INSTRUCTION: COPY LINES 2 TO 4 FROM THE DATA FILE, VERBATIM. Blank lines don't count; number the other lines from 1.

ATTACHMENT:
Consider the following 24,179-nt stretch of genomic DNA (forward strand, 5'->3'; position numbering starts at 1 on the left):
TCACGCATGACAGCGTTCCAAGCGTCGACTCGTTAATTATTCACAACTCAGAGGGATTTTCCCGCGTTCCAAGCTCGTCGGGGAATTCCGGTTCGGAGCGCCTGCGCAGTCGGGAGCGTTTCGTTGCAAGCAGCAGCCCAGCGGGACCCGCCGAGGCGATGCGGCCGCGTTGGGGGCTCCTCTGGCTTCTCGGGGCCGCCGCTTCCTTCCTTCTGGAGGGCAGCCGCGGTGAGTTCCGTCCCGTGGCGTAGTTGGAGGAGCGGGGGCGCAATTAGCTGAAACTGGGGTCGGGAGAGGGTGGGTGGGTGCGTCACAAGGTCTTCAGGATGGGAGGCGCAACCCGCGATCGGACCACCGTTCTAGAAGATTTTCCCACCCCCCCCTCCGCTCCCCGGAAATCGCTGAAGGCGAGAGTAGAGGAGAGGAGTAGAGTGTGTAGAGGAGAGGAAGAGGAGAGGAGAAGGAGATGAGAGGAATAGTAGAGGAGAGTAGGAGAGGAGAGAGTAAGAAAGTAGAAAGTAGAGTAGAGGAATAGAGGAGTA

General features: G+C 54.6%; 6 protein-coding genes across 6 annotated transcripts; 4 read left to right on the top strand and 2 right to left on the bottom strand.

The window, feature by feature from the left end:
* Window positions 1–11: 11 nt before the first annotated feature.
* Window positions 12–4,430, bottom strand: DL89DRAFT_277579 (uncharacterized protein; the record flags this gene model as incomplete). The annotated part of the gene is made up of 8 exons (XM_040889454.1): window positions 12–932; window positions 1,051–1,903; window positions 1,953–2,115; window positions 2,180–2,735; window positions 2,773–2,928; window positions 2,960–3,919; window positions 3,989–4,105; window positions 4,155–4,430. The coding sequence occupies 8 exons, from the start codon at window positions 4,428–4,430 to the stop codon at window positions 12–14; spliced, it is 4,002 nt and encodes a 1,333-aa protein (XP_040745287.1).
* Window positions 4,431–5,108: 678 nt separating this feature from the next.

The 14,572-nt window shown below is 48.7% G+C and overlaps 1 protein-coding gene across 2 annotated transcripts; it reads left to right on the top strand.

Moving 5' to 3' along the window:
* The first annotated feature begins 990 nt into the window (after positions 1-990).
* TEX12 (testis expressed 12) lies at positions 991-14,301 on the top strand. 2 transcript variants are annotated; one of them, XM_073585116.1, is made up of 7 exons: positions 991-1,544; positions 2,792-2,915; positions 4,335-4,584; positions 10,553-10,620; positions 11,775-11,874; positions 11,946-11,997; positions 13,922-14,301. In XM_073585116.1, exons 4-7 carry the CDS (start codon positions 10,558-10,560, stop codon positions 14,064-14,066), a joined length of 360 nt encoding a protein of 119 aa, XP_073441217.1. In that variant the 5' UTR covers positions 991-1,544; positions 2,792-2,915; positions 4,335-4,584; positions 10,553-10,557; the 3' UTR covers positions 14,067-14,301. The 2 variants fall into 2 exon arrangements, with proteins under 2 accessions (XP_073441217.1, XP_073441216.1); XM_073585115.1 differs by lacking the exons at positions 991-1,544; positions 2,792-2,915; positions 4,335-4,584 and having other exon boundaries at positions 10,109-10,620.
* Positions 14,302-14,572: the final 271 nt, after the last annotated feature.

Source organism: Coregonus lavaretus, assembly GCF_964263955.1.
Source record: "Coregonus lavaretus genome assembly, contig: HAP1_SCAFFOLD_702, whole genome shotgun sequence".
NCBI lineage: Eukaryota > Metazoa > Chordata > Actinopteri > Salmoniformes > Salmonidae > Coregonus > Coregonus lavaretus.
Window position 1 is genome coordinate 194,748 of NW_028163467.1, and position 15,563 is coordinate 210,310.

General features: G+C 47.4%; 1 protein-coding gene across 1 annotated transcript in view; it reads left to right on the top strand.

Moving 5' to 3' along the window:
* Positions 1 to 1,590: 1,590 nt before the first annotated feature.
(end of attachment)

TCACGCATGACAGCGTTCCAAGCGTCGACTCGTTAATTATTCACAACTCAGAGGGATTTTCCCGCGTTCCAAGCTCGTCGGGGAATTCCGGTTCGGAGCGCCTGCGCAGTCGGGAGCGTTTCGTTGCAAGCAGCAGCCCAGCGGGACCCGCCGAGGCGATGCGGCCGCGTTGGGGGCTCCTCTGGCTTCTCGGGGCCGCCGCTTCCTTCCTTCTGGAGGGCAGCCGCGGTGAGTTCCGTCCCGTGGCGTAGTTGGAGGAGCGGGGGCGCAATTAGCTGAAACTGGGGTCGGGAGAGGGTGGGTGGGTGCGTCACAAGGTCTTCAGGATGGGAGGCGCAACCCGCGATCGGACCACCGTTCTAGAAGATTTTCCCACCCCCCCCTCCGCTCCCCGGAAATCGCTGAAGGCGAGAGTAGAGGAGAGGAGTAGAGTGTGTAGAGGAGAGGAAGAGGAGAGGAGAAGGAGATGAGAGGAATAGTAGAGGAGAGTAGGAGAGGAGAGAGTAAGAAAGTAGAAAGTAGAGTAGAGGAATAGAGGAGTA

General features: G+C 54.6%; 6 protein-coding genes across 6 annotated transcripts; 4 read left to right on the top strand and 2 right to left on the bottom strand.

The window, feature by feature from the left end: